Have you begun to think about early retirement? Maybe you are helping a parent or loved one plan their retirement and are unsure whether they have reached the eligibility period. One of the confusing aspects of collecting social security is the fact that there is not a universal age that you will become eligible to collect social security benefits. Additionally, you will need to decide if you want to collect partial benefits or if you want to wait longer in order to receive full social security benefits.
History of Social Security Benefits
The Social Security Act was signed into law by Franklin Roosevelt in 1935, according to the National Academy of Social Insurance. At that time, individuals could retire at the age of 65 and receive full social security benefits. President Regan enacted legislation to increase the age of retirement to 67. However, the exact age that one can collect social security benefits depends upon their birth.
Who is Eligible?
For individuals born in 1955, the full benefit age for social security is 66 years and 2 months. For those born in 1960 or later, the full benefit age is 67. For those who wish to retire at an earlier age, the very earliest you can collect social security benefits is 62. However, choosing to collect social security benefits at age 62 instead of 65 can reduce your monthly payments by up to 25%. Likewise, choosing a later retirement age than 67 can actually increase your payments by up to 32%. The social security administration website has a detailed chart that explains exactly how much of a reduction in benefits an early retirement will cost both the primary wage earner and their spouse.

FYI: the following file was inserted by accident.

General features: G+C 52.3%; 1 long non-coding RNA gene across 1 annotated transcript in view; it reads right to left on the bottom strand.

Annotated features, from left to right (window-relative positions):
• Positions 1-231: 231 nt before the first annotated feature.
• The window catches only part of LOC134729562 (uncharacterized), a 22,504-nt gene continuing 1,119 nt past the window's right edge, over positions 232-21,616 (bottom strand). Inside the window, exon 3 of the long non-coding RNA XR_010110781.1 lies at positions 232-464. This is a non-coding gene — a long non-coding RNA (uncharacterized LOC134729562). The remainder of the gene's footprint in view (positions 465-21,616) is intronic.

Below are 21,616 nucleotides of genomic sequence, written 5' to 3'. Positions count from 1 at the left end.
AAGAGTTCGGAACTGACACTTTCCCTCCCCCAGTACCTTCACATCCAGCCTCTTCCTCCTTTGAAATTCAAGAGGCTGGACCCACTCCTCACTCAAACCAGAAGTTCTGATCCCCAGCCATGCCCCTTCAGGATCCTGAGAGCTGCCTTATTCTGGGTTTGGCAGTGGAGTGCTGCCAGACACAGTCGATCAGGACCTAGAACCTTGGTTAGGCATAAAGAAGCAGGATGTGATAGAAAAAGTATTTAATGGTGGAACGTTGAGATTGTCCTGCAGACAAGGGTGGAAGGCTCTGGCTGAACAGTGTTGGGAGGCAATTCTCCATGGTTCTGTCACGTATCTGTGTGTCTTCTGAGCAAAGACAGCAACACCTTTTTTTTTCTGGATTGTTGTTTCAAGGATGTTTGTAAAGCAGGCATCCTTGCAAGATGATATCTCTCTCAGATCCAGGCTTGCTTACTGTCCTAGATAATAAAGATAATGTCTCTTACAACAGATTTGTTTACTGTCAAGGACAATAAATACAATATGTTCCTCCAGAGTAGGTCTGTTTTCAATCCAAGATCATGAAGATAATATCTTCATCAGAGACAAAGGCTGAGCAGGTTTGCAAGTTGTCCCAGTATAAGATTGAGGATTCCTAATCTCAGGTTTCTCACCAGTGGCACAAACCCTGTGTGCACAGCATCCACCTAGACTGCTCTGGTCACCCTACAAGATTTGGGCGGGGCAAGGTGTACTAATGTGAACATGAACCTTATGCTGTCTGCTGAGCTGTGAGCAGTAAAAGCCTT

How to Apply
Applications for social security benefits can be completed online. If you do not want to fill the application out online, you can visit your local social security office. You can also reach a local social security administration disability office by calling visiting https://disability.help.